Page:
What fills our hobby isn't a bunch of people who enjoy playing games. Instead, we're a bunch of people (even old curmudgeons like me) who enjoy learning games. Part of that is the novelty alone, seeing something new. Another big part is the mental challenge/enjoyment of your first chance to figure out a strategy for the new rules & mechanisms of a game. However, sometimes even Cult of New gamers want a chance to dig deeper into a game that rewards repeated play. Exploring more avenues to victory, seeing more of what the game has to offer, or even just the pleasure of starting a game without having to teach the rules. On the subject of newness versus repeated play, Brian and Dave are in one of those groups that started the 10-by-10 challenge at the start of the year: pick 10 games that your group "commits" to playing 10 times each. Even though they didn't stick with it, they explain how it was a useful thing for their group to attempt.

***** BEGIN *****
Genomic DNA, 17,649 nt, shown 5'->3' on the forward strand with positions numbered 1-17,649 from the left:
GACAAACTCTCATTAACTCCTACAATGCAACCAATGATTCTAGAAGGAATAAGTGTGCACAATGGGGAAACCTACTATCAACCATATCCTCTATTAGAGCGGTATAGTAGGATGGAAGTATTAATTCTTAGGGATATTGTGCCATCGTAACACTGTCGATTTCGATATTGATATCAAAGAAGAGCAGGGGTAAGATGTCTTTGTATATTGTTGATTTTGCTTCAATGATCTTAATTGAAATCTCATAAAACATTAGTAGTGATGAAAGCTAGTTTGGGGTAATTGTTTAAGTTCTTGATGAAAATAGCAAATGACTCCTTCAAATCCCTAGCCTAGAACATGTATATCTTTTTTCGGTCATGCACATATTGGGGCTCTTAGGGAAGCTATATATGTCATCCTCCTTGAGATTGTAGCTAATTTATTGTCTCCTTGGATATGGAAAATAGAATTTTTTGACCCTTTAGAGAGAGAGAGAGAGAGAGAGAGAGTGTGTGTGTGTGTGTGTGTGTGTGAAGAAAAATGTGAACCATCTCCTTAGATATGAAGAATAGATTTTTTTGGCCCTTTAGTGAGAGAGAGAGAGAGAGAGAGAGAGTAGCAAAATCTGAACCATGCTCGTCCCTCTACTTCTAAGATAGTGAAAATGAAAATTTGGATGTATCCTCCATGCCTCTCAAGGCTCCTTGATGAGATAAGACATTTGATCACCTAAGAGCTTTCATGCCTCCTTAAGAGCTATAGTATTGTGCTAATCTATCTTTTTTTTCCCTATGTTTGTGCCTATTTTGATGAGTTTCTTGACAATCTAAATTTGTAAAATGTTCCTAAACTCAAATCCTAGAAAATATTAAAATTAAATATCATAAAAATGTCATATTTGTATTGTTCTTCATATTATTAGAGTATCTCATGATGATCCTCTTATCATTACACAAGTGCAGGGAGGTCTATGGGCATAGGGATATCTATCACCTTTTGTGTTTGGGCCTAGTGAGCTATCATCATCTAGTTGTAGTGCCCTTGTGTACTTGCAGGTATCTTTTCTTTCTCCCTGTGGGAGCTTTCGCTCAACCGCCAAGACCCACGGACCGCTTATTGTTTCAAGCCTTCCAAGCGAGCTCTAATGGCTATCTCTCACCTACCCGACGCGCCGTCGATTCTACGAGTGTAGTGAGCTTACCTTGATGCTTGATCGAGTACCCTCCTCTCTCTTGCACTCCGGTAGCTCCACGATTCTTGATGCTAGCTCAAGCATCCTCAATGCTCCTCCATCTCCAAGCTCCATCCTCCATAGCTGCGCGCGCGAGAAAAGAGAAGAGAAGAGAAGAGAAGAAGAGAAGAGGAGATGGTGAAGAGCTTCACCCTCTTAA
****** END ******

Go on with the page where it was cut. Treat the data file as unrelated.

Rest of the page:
By the way, the games we played together just before turning on the recorder were Timeline: Music & Cinema, Ave Caesar, Powerboats, and 7 Wonders.





Poll
What would you rather play?
The new hotness
An old classic
      89 answers
Poll created by MarkEJohnson



-Mark




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24 Comments
Fri Sep 19, 2014 1:52 am
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Do I have listeners in Sweden? (Or Denmark)

Mark Johnson
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I'm curious because I'm visiting Stockholm right now. (Växjö and Copenhagen later in the week.) Next I'll go check BGG's listings for gameshops in Stockholm.